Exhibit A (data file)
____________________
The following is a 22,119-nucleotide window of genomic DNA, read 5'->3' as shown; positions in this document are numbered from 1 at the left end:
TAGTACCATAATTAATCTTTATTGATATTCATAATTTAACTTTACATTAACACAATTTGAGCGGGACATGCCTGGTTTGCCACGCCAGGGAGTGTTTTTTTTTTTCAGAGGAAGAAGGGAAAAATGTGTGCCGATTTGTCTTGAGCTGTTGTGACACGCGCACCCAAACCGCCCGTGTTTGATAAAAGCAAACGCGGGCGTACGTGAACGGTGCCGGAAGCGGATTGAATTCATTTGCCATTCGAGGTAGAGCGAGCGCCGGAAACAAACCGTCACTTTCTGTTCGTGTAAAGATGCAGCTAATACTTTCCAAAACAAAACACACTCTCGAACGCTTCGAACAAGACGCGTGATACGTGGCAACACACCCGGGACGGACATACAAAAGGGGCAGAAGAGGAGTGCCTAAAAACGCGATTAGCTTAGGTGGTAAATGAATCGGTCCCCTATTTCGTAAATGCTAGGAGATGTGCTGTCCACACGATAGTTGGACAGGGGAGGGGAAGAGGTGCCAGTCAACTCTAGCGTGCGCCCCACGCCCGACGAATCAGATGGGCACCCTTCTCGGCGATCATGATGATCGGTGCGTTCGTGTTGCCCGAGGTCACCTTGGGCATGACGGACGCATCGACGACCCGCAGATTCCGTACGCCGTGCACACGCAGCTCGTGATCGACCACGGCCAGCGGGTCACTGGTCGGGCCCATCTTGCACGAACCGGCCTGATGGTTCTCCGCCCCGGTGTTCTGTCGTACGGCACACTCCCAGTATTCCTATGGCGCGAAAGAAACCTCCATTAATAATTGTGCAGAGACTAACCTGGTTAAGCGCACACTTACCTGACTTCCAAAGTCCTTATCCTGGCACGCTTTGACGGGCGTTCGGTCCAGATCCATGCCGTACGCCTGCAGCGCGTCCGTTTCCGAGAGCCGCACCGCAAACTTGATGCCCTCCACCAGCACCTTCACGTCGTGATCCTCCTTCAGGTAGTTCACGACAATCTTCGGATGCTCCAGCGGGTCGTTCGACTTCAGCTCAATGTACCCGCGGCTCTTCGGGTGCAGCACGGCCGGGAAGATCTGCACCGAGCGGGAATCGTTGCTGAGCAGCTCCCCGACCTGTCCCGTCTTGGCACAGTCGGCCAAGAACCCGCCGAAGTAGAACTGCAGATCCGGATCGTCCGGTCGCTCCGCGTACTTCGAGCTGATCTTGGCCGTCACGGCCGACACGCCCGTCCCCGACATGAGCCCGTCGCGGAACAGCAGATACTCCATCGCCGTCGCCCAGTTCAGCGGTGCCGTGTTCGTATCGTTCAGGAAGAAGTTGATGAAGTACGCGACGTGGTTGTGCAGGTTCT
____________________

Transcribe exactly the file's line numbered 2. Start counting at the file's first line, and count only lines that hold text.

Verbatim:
TAGTACCATAATTAATCTTTATTGATATTCATAATTTAACTTTACATTAACACAATTTGAGCGGGACATGCCTGGTTTGCCACGCCAGGGAGTGTTTTTTTTTTTCAGAGGAAGAAGGGAAAAATGTGTGCCGATTTGTCTTGAGCTGTTGTGACACGCGCACCCAAACCGCCCGTGTTTGATAAAAGCAAACGCGGGCGTACGTGAACGGTGCCGGAAGCGGATTGAATTCATTTGCCATTCGAGGTAGAGCGAGCGCCGGAAACAAACCGTCACTTTCTGTTCGTGTAAAGATGCAGCTAATACTTTCCAAAACAAAACACACTCTCGAACGCTTCGAACAAGACGCGTGATACGTGGCAACACACCCGGGACGGACATACAAAAGGGGCAGAAGAGGAGTGCCTAAAAACGCGATTAGCTTAGGTGGTAAATGAATCGGTCCCCTATTTCGTAAATGCTAGGAGATGTGCTGTCCACACGATAGTTGGACAGGGGAGGGGAAGAGGTGCCAGTCAACTCTAGCGTGCGCCCCACGCCCGACGAATCAGATGGGCACCCTTCTCGGCGATCATGATGATCGGTGCGTTCGTGTTGCCCGAGGTCACCTTGGGCATGACGGACGCATCGACGACCCGCAGATTCCGTACGCCGTGCACACGCAGCTCGTGATCGACCACGGCCAGCGGGTCACTGGTCGGGCCCATCTTGCACGAACCGGCCTGATGGTTCTCCGCCCCGGTGTTCTGTCGTACGGCACACTCCCAGTATTCCTATGGCGCGAAAGAAACCTCCATTAATAATTGTGCAGAGACTAACCTGGTTAAGCGCACACTTACCTGACTTCCAAAGTCCTTATCCTGGCACGCTTTGACGGGCGTTCGGTCCAGATCCATGCCGTACGCCTGCAGCGCGTCCGTTTCCGAGAGCCGCACCGCAAACTTGATGCCCTCCACCAGCACCTTCACGTCGTGATCCTCCTTCAGGTAGTTCACGACAATCTTCGGATGCTCCAGCGGGTCGTTCGACTTCAGCTCAATGTACCCGCGGCTCTTCGGGTGCAGCACGGCCGGGAAGATCTGCACCGAGCGGGAATCGTTGCTGAGCAGCTCCCCGACCTGTCCCGTCTTGGCACAGTCGGCCAAGAACCCGCCGAAGTAGAACTGCAGATCCGGATCGTCCGGTCGCTCCGCGTACTTCGAGCTGATCTTGGCCGTCACGGCCGACACGCCCGTCCCCGACATGAGCCCGTCGCGGAACAGCAGATACTCCATCGCCGTCGCCCAGTTCAGCGGTGCCGTGTTCGTATCGTTCAGGAAGAAGTTGATGAAGTACGCGACGTGGTTGTGCAGGTTCT